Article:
Martial Arts Grading and Nine Popping Speeches

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Martial arts grading speech

What you say at the martial arts grading speech should be remembered by your students

I have been to many a martial arts grading over the years. I wince when I hear the same speeches over and over again. “The grading was good”. “I am pleased with your performance”. BORING…I look around and people are on their mobiles or snoozing. The instructor was at a loss for words, so just put out the usual stuff. Don’t let this happen at your grading.

How To Make Your Martial Arts Grading Speeches Pop

Let’s look at how we can be creative and make the speeches at your martial arts grading really pop. Let’s take this opportunity to inspire our students and help them improve for the next one. Here are some good themes to make your martial arts gradings the ones your students remember. This post was written with the martial arts instructor in mind. For students please see Kids Karate Grading: How to Pass. For another take on the subject of inspiration, have a look at How to Never Lose Motivation for Training Karate from Karate by Jesse. It’s a good read.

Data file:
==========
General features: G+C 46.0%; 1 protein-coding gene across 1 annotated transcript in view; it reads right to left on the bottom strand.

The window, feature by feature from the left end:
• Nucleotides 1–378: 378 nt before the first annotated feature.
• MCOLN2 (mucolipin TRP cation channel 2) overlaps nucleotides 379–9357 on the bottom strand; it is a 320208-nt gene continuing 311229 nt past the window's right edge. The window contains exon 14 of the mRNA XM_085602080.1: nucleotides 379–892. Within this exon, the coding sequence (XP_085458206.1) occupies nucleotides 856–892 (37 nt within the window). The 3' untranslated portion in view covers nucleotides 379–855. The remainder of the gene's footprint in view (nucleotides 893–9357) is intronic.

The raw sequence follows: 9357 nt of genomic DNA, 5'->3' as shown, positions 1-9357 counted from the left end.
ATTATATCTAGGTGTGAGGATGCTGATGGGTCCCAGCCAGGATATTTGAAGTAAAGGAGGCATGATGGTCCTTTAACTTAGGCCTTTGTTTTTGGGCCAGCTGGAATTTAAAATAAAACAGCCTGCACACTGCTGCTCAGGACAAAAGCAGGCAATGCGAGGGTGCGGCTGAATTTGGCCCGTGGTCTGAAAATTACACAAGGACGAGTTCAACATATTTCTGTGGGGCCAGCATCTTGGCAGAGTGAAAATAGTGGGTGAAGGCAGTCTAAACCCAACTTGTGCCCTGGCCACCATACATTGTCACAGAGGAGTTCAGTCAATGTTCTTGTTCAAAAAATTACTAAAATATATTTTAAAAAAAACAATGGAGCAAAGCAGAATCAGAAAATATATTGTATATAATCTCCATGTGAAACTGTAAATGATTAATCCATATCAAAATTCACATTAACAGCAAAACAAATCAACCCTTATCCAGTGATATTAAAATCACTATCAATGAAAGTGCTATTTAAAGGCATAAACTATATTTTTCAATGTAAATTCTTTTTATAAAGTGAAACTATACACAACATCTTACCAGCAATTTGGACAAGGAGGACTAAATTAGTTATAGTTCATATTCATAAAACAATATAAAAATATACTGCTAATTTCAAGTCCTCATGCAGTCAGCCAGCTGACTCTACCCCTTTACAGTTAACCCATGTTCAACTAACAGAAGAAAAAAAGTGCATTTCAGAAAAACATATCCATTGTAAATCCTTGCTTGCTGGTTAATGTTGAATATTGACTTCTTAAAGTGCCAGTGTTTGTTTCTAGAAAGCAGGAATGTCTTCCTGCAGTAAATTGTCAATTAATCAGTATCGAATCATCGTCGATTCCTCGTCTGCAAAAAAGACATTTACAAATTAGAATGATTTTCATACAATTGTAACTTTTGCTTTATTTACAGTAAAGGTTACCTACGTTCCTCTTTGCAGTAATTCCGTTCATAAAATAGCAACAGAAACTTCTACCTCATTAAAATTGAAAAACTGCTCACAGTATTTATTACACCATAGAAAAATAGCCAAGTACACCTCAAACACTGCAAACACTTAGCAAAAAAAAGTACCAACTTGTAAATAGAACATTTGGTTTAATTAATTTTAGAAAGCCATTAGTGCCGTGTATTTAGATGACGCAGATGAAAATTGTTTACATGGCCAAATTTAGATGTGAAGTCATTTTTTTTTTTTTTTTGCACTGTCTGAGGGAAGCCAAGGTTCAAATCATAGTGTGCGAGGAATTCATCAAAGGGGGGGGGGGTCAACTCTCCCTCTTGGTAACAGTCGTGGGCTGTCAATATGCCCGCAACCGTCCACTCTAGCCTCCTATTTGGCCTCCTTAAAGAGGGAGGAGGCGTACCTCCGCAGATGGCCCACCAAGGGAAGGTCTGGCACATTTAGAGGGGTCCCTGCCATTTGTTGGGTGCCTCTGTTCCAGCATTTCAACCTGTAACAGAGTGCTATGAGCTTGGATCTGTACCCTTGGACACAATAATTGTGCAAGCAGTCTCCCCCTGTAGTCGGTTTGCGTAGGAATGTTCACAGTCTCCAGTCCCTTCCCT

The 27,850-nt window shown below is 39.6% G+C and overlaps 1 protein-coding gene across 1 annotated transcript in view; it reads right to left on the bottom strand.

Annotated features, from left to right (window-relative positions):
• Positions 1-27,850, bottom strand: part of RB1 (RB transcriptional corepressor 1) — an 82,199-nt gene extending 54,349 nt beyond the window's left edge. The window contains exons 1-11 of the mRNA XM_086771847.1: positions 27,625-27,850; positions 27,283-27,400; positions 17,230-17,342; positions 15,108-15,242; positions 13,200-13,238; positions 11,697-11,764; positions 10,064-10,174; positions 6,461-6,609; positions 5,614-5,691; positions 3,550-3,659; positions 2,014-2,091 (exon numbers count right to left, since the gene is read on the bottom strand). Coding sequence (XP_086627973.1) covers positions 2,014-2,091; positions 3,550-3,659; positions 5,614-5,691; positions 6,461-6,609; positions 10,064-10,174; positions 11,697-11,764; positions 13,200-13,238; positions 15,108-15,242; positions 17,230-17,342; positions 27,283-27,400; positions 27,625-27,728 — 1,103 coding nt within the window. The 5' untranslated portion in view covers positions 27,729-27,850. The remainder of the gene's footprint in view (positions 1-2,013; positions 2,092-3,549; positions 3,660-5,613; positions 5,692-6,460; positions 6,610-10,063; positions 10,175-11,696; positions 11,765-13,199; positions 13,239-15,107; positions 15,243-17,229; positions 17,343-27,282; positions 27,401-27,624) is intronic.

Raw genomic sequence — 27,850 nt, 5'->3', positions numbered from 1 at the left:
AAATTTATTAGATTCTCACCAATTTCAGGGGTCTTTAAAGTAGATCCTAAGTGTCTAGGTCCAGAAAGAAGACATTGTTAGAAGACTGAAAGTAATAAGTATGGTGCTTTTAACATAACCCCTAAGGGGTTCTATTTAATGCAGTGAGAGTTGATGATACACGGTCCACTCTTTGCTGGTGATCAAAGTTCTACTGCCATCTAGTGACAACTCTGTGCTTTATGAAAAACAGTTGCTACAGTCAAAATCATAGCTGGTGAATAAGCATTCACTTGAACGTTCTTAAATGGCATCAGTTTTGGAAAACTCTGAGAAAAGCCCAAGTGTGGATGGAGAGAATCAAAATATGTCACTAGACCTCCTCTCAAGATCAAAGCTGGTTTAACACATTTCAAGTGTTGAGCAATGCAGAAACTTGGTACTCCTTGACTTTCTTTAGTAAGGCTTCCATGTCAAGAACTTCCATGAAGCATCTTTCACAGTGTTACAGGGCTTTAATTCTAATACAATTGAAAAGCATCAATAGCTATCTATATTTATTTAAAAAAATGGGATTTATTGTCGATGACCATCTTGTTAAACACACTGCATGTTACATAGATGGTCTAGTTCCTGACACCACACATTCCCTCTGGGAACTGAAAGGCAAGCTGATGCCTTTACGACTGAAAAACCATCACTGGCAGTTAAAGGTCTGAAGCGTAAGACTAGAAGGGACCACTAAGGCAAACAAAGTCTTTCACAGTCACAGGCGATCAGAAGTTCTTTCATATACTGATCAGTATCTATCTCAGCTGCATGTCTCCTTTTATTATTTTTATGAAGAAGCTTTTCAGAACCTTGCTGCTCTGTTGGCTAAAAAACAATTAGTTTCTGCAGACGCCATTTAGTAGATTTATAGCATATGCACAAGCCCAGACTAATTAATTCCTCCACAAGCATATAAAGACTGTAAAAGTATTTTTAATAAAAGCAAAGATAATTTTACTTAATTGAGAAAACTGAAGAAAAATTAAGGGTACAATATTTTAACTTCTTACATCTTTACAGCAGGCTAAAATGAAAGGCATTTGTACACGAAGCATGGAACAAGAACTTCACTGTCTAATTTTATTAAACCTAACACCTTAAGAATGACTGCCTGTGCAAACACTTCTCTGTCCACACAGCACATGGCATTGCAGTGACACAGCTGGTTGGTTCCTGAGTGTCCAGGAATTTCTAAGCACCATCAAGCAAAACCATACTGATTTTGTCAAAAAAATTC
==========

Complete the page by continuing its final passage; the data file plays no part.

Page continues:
One: The grading was good. Maybe it was, maybe not. But there must have been at least one or two things good about it. Find them. Say “the punches were lightning fast”, the “kicks were super explosive”, “the kata were extremely crisp”, “the stances were rock-solid”. Tell them exactly why the grading was good in your speeches.